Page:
Green Cities 2017: Fast forward to the future

By Switch Automation • March 11, 2017

Green Cities “Fast Forward to the Future” brought together the brightest minds in sustainability and building design from Australia and around the world. The conference showcased emerging trends that lead the way to healthier, happier and more productive cities. The two-day affair featured sessions fusing elements of technology, policy and green building techniques with the goal of spreading innovation, sparking enthusiasm, and accelerating sustainability in the built environment.

We sent David Nolte, a smart Fast Forward to the Futurebuilding software expert for Switch Automation based in Sydney, to soak up the conversation and bring home the truths.

This year’s powerhouse event boasted passionate speakers including Australian property development giants, specialist consultancies, assessment agencies and industry influencers. The topics demonstrated how technology is being increasingly applied to operate cities more efficiently and improve the quality of life for residents. Proactive density management, city resiliency and the application of big data analytics were key themes throughout the two awe-inspiring days.

Density Management

Green and city are two adjectives not historically paired together,” said Reverend Tim Costello, Chief Advocate, World Vision Australia.

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We tend to visualize cities as big polluted urban centers with layers of smog floating above and polluted rivers flowing through.” However, recent trends show that well planned high-density city centers can provide happier and healthier environments than low-density suburbs. Michael Rose, the former CEO of Allens, observed, “Low-density areas force people to drive more often which means they are less active. Studies show lower levels of overall health in these areas.” When considering how to shift this paradigm of traditional thinking, it’s important to imagine the lifestyle that strategic green planning facilitates. Kylie Rampa, CEO of Property for Lendlease, remarked, “Cities that manage density well enrich the lives of residents. Mixed use developments encourage activity day and night while providing an atmosphere for people to live, work and play.”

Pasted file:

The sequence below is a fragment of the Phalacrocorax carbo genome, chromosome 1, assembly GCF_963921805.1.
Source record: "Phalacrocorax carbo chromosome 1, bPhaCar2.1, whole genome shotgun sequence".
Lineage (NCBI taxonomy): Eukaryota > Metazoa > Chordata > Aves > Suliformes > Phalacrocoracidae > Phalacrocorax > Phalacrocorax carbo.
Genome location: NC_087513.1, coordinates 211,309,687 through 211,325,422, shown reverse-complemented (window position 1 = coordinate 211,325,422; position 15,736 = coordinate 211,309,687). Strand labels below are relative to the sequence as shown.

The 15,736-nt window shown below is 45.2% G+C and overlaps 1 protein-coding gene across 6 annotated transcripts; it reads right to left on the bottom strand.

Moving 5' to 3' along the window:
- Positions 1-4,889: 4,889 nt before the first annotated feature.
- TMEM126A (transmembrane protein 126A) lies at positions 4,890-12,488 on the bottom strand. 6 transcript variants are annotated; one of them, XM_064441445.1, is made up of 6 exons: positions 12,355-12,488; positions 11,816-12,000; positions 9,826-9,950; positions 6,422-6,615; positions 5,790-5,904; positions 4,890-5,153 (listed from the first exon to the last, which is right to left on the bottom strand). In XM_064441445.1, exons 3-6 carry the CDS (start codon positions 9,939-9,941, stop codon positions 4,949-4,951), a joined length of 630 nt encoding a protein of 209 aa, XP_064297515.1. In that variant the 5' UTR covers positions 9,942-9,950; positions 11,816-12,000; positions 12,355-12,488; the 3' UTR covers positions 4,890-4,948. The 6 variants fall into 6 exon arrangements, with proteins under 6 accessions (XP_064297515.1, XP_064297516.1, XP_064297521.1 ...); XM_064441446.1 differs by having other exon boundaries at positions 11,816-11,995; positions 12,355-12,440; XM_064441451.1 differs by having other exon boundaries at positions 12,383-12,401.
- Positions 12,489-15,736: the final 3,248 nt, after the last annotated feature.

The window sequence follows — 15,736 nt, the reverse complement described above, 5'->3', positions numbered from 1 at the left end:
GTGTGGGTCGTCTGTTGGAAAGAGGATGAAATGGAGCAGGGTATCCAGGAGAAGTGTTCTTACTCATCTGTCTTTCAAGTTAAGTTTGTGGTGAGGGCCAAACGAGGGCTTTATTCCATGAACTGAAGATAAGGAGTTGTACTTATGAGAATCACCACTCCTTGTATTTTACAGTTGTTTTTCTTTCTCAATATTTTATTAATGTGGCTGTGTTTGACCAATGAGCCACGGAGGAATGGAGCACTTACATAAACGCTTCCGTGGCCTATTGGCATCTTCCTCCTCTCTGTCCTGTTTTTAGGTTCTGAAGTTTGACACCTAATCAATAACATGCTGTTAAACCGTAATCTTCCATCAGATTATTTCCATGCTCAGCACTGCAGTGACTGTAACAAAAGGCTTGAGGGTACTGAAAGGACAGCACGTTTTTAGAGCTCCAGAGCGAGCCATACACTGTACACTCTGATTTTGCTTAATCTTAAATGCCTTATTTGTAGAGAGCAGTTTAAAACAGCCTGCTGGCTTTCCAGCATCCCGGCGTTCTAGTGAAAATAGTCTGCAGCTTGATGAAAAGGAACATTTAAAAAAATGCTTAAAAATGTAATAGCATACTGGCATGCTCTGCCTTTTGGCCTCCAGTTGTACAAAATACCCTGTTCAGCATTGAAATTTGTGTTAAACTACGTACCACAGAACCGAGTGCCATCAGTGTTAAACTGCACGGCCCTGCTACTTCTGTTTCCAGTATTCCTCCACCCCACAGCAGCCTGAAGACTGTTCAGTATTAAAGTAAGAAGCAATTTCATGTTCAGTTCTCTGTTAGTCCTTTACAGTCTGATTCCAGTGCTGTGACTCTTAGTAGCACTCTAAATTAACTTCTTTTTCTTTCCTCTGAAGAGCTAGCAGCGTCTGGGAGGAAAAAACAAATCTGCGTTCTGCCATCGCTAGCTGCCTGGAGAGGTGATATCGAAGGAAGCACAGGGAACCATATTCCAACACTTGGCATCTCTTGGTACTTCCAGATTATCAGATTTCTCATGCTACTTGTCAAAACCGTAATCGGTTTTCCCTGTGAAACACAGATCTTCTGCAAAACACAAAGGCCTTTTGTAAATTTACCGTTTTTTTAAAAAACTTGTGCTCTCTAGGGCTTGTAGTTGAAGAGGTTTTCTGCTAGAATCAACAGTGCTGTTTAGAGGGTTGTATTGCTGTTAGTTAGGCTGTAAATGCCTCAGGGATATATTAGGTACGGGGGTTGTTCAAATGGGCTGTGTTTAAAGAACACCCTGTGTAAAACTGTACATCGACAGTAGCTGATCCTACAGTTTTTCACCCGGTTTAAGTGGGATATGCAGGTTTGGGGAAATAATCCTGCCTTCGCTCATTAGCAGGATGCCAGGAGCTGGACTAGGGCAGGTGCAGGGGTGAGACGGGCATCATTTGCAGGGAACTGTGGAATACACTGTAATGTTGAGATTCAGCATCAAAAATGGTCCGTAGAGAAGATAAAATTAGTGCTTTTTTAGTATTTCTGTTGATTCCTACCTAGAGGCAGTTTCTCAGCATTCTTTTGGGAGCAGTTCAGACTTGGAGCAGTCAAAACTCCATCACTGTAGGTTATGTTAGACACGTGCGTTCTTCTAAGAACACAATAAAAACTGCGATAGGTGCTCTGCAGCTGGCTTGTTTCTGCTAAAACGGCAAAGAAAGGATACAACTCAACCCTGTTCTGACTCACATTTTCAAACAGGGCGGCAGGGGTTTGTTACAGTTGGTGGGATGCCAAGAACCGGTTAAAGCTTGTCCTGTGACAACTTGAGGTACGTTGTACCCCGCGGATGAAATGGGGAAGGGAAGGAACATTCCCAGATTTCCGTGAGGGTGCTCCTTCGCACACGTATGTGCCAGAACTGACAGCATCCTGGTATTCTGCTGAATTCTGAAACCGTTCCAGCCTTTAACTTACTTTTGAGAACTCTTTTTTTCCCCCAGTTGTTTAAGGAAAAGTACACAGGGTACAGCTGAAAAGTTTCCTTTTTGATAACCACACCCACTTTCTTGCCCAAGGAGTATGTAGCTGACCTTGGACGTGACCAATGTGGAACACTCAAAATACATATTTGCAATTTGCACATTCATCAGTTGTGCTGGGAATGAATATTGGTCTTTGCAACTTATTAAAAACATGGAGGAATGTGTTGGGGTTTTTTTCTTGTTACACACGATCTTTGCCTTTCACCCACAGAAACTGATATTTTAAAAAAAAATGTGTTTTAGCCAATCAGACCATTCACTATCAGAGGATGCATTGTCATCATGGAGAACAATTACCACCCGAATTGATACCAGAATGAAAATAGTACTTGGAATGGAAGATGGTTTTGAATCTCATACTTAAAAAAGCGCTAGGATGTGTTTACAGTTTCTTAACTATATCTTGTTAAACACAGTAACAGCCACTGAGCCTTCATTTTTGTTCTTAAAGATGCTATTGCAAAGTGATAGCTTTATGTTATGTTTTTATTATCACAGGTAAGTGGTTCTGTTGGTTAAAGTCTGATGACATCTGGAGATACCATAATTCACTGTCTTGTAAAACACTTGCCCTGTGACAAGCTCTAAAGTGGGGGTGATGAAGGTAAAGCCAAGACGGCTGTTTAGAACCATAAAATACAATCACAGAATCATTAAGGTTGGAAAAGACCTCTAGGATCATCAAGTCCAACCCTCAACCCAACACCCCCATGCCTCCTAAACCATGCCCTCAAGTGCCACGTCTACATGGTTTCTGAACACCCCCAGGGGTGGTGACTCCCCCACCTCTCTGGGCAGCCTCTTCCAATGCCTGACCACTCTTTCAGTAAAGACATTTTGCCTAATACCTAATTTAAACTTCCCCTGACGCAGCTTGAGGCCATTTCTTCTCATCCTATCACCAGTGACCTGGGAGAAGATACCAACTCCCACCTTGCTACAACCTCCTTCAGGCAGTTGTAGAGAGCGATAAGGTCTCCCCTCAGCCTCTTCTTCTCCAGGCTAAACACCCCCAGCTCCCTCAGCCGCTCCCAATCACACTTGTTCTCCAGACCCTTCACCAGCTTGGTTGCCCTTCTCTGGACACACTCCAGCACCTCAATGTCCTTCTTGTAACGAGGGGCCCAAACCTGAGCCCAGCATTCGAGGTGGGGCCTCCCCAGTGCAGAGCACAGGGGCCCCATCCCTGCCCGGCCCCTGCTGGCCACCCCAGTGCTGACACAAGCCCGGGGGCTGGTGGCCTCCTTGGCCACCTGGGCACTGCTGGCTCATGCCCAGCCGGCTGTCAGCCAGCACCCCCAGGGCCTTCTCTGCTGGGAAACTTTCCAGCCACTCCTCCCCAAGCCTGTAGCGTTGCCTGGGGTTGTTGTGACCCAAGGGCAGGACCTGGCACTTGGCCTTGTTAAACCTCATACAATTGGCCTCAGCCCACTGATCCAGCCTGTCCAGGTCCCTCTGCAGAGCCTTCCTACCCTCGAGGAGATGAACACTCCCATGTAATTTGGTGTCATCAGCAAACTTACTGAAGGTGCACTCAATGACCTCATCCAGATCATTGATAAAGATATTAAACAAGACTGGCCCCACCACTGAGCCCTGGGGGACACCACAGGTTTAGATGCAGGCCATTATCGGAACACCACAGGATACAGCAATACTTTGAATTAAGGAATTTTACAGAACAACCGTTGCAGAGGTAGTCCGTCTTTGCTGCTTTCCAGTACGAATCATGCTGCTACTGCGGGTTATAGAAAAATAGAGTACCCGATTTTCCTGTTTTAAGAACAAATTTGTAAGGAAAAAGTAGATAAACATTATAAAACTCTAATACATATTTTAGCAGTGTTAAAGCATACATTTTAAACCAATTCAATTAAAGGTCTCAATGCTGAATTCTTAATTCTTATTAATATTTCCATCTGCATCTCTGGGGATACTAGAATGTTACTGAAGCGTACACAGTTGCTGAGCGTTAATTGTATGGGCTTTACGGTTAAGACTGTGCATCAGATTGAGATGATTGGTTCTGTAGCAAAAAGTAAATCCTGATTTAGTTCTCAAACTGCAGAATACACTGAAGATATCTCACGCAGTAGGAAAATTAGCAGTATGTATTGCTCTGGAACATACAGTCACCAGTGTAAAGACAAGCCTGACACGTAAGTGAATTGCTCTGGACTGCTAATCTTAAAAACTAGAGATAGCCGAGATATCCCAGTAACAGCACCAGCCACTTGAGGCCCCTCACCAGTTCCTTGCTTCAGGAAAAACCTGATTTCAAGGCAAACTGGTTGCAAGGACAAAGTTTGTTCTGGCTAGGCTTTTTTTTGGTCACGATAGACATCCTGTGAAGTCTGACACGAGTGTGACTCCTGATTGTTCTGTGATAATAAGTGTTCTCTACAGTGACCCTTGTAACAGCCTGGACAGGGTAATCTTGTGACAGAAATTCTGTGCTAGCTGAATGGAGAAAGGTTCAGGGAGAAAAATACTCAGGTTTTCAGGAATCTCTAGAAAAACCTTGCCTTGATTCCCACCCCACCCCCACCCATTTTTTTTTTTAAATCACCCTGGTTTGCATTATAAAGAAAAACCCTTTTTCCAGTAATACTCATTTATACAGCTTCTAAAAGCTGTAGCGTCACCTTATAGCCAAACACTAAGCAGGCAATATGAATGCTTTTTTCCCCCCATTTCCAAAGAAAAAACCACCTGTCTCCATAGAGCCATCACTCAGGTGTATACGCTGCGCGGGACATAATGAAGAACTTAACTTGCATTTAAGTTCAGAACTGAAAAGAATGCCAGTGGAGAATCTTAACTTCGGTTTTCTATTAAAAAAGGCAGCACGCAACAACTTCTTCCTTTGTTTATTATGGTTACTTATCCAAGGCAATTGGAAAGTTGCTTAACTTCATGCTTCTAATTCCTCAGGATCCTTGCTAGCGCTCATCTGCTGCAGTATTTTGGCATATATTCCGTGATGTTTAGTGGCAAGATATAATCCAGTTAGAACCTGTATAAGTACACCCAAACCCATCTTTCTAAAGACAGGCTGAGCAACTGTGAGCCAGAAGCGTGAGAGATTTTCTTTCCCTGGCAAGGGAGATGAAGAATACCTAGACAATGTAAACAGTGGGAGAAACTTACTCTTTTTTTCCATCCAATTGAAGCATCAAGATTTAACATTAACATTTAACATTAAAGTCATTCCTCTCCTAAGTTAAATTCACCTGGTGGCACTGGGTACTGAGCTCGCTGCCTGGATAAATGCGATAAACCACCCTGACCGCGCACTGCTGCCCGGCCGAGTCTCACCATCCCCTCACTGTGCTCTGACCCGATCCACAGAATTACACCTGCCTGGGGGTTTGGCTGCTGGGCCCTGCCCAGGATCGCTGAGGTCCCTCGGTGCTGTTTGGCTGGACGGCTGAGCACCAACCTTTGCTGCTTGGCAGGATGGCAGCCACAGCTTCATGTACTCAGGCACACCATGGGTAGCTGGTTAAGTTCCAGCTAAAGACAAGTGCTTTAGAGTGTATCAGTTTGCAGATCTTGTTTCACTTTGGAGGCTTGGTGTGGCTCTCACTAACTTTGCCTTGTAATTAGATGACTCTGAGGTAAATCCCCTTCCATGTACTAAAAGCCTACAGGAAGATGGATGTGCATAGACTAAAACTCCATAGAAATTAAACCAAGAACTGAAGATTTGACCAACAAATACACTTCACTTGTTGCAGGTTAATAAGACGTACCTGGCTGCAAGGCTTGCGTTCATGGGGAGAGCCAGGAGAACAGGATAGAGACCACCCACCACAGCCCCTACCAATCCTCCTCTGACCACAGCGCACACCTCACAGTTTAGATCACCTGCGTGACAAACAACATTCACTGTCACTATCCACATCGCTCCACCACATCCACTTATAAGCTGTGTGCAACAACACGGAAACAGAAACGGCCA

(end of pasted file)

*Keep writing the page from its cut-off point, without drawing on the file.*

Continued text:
High density mixed use projects like Lendlease’s Barangaroo (Sydney) and Sekisui House’s West Village (Brisbane) demonstrate improved quality of life in thriving urban settings. Chris Riddell, a noted global futurist, highlighted that as the growing trend of ride sharing and driverless cars continues to gain momentum, we will see a reduction in car volume and parking demand. This will “un-pave” the way for green space in highly populated city centers in the coming years. A strategic approach to city planning, including the use of technology to make sense of space utilization data and people counting software, leads to better design and increased resident satisfaction.

Resiliency

A city’s resilience is “the capacity of individuals, communities, institutions, businesses and systems within a city to survive, adapt and grow no matter what chronic stresses and acute shocks it experiences,” according to 100 Resilient Cities. As climate change becomes more noticeable and its effects more damaging, it’s important to employ strategies that mitigate risk and facilitate recovery.